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Alaska faces skilled-worker shortage

By Yereth RosenCorrespondent of The Christian Science Monitor / January 25, 2007



ANCHORAGE, ALASKA

Union apprentices training to build their carpentry skills in this part of Alaska have a nickname for more seasoned co-workers they meet on job sites. "We call them the 'Geriatric Crew,' " says Clint Meyer, one of the 20- and 30-somethings working out of a union- operated training center in south Anchorage.

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It's an apt description. While Alaska's economy has grown – and its construction business has blossomed – over the last two decades, the pool of skilled construction laborers has not. Now, so many tradesmen are nearing retirement age that the state is struggling simply to replace them. If building takes off, Alaska could face a worker shortfall similar to the 1970s when Americans from the Lower 48 flocked here to take advantage of high-paying jobs.

There's just one problem: Alaska's pay premium has all but disappeared in the past decade.

"We've become closer to average than we used to be," says Neal Fried, a state labor economist. Attractive jobs are plentiful elsewhere. "Look at Seattle. We used to get our workers from there. Now some here go there."

The graying skilled labor force is a national issue, economists say, but it is accentuated in Alaska, where aging baby boomers dominate demographics more than most states. That demographic bulge, particularly prevalent in construction and other blue-collar trades, is now nearing retirement.

"I keep pulling up the average age of our members, this huge aging, graying group, and they're two years younger than me," says John Palmatier, executive secretary/treasurer for the Alaska Regional Council of Carpenters. "Then I look in the mirror and there's this old guy looking back at me."

Alaska currently has about 15,000 workers in the construction trade. If building trends remain steady, the state will need an additional 1,000 workers each year simply to replace retirees, says Mike Shiffer, assistant director of the Alaska Department of Labor's Division of Workforce Partnerships. That represents more than an eighth of each year's public high school graduating class in the state.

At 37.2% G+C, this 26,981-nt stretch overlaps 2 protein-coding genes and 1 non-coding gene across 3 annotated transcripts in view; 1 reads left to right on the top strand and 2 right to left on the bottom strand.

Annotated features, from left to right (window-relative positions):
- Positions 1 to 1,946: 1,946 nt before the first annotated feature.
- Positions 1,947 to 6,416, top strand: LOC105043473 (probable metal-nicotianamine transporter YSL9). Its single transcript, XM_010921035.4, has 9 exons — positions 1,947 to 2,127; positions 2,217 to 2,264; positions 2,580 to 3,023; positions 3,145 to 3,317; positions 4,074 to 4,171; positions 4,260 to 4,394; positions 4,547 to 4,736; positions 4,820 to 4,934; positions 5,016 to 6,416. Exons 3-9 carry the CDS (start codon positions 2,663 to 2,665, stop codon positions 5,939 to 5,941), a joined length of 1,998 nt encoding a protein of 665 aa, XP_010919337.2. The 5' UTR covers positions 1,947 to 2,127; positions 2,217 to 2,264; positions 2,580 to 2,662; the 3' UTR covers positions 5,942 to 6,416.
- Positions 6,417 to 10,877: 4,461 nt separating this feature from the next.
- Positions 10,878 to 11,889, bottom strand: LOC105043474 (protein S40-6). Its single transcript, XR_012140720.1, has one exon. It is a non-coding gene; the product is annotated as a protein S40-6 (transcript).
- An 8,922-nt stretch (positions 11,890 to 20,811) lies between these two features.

If construction ever starts on a long-desired North Slope natural-gas pipeline, a massive project that would bring natural gas nearly 4,000 miles away to the Midwest, the state might need as many as 9,000 new construction workers. "Clearly, Alaska is not going to be able to meet that demand," Mr. Shiffer adds.

The problem is rooted in historical circumstance: In the 1970s, just as the rest of the nation was mired in recession, Alaska's economy was exploding with jobs associated with construction of the trans-Alaska oil pipeline. Youthful and footloose boomers moved north.

Today, Alaska is no longer the worker magnet it once was. It has the third highest unemployment in the nation, trailing only Mississippi and Michigan. And while demand for skilled workers remains strong, the wage premium is largely gone. So businesses can't recruit from other states. They're having to look within state borders for new hires. Labor unions, business groups, the state, educational institutions, and native organizations are collaborating on aggressive programs to persuade young Alaskans to enter the construction industry. Of particular interest are individuals from groups not previously considered likely construction workers – Native youths from rural villages, women, and college-bound or college-educated students and young adults.

Ultimately, the goal is to kick the habit of recruiting from outside to build the economy – a pattern that dates back to the days of the Russian fur traders in the 18th century.

For example: the Piledrivers and Divers Local 2520 here in Anchorage is offering a four-year apprenticeship that can pay $18.08 an hour after four weeks and $32.14 an hour by the end of the program. "That's pretty good money for a kid just starting out," says Kevin Hanley, union president and coordinator of its training program.

His message is finding a receptive audience among native youths in villages. Nearly half of the apprentices in his program are native Alaskans, some of them with parents who don't speak English, he says. "I had a kid from Napakiak. When I called his father, his father hung up when he heard a white guy," Mr. Hanley says.

For Kathleen Bugbee, going into construction in the late 1980s was a practical choice. "I was single. I was starving. I flunked typing twice. I got As in welding," she says. She applied for apprenticeships and got one with the carpenters' union, where she is now a business-development specialist after many years on construction sites.

The wages are good, but for women, who are often primary caregivers for their children, there are drawbacks, Ms. Bugbee says. On construction sites, employers might not be able to accommodate day-care schedules or other needs of mothers, she says. "They could say, 'We've got a cement floor we've got to get ready, so we need you here for an extra couple of hours,' " she says.

The aging workforce is an issue for other Alaska economic sectors, officials say. The oil and gas industry has similar problems. About a third of Alaska's registered nurses are over 50, according to a 2005 report by the Alaska Department of Labor and Workforce Development.

Whether the shortage of skilled workers is a problem depends on one's perspective, Mr. Fried maintains. "The flip side of that equation is shortages are certainly better than surpluses."

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